He had a very unhealthy diet. My mom had me when I was 19 and she didn’t know how to cook. Junk food was all he tasted. I used to go to Iceland where there were a lot of buy one get one free offers. I started cooking in college. I am still very greedy. I love chocolate and ice cream. I eat a lot more than the average person, but because I exercise five to six days a week, I get away with it.

How much do you think about the obesity crisis in this country?
I used to, but now I think more about the mental health crisis. I used to focus on physical transformation: slim, body shape. But during the pandemic I realized that it is with mental health that people need help and motivation. Without a healthy mindset and the energy you get from exercise, life feels a lot more difficult. If you look at exercise from a mental health perspective, the body will follow.

And your new picture book is about that?
It is an uplifting story about a family of bears who have a wonderful day in the woods. It’s about getting active and having fun (and getting caught in the rain) …

The healthy recipes you post On Instagram and in other places they are always fast. Why such a rush?
I was successful because my workouts were 20 minutes long and my recipes 15 minutes. I wanted to show people that they can lead healthy lives with minimal effort.

Have you ever burned?ed out?
More recently, yes. I did the confinement [workout] things, good. So i did two podcast series and I filmed a documentary about my childhood with the Louis Theroux production company. In the end, I was so emotionally drained that I felt like I had nothing else to give.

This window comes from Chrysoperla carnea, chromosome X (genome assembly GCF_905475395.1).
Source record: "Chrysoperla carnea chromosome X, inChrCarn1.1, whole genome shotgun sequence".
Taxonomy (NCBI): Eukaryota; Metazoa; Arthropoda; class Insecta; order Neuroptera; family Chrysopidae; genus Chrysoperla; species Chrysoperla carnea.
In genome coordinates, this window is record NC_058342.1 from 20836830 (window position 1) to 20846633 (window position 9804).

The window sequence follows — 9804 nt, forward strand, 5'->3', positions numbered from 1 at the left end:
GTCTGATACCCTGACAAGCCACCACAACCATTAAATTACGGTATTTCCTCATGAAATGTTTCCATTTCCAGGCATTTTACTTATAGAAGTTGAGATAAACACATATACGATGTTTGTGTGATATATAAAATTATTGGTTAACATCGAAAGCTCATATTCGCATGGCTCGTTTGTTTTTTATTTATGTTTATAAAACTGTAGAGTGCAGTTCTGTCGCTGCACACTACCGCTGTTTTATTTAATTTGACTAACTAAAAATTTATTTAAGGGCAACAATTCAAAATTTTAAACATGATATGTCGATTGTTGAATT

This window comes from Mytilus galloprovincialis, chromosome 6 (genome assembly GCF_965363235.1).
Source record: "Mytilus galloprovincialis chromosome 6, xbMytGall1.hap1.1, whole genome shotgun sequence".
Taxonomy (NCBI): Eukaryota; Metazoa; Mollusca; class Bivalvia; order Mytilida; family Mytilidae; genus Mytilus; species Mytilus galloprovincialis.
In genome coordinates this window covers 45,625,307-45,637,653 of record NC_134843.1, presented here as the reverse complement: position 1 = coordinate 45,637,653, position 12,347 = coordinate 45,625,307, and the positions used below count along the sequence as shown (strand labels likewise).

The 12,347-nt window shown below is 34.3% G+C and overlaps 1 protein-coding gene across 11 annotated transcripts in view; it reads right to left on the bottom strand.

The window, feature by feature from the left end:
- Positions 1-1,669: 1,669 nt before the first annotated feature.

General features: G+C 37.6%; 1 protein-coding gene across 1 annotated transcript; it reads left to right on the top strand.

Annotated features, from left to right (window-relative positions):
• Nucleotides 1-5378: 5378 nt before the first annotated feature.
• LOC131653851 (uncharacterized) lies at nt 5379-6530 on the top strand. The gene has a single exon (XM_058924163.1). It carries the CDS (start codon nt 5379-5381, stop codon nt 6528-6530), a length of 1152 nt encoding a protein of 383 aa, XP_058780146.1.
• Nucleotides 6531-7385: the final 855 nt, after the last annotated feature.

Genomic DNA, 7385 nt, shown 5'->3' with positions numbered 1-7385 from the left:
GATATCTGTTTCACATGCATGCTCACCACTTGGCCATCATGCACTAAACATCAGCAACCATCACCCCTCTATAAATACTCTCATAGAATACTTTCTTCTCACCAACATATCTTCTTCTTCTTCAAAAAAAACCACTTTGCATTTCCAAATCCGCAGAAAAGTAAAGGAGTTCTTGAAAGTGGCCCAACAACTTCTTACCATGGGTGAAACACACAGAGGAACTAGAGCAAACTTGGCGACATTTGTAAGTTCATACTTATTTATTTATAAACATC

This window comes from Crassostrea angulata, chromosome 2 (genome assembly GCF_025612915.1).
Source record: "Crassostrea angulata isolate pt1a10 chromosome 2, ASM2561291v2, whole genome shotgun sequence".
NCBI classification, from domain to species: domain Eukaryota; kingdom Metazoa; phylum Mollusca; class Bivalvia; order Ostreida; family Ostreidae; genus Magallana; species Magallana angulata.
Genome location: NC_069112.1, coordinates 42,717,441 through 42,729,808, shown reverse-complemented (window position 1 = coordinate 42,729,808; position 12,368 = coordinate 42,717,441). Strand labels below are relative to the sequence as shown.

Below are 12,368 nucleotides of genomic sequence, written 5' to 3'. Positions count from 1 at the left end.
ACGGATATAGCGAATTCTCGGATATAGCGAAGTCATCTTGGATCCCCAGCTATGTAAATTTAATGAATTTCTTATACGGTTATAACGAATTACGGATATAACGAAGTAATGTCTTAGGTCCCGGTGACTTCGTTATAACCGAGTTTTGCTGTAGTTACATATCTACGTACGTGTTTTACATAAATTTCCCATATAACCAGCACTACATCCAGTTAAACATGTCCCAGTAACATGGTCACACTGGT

Joe Wicks during one of his live physical education classes.
Joe Wicks during one of his live physical education classes. Photograph: The Body Coach / Getty Images

Do you need a break from social networks …?
There are days when it wears me down, not so much my posts as the messages from people who are struggling. I try to answer. I am constantly giving energy. But I can keep my phone. The first few hours I will miss it, but as each hour passes I feel lighter: I have no demand, no one can contact me… it is a pleasant feeling.

Has getting married and having children changed you?
My family has brought me joy, confidence and security. Whatever happens from now on, even if I’m not relevant or popular, I have my family, so everything will be fine.

Your favorite way to relax?
Go out on my motorcycle (a Triumph Bobber). Or take the kids to Richmond Park or Virginia Water Lake. My garden is a small sanctuary. I have an ice machine, a metal bath that I hose down and then pour a lot of ice into it. I stay there for four or five minutes and it’s amazing. Nothing brings you more to the moment than ice water.

Have you ever been tempted to stay in bed?
I have days where I eat emotional meals and sit on the couch. But I love those days. I am not ashamed. I’ll think: that’s just one day. I don’t let it drag on. I know life is better with good sleep, good food, and movement – I’ll get up, exercise, get back to mindset.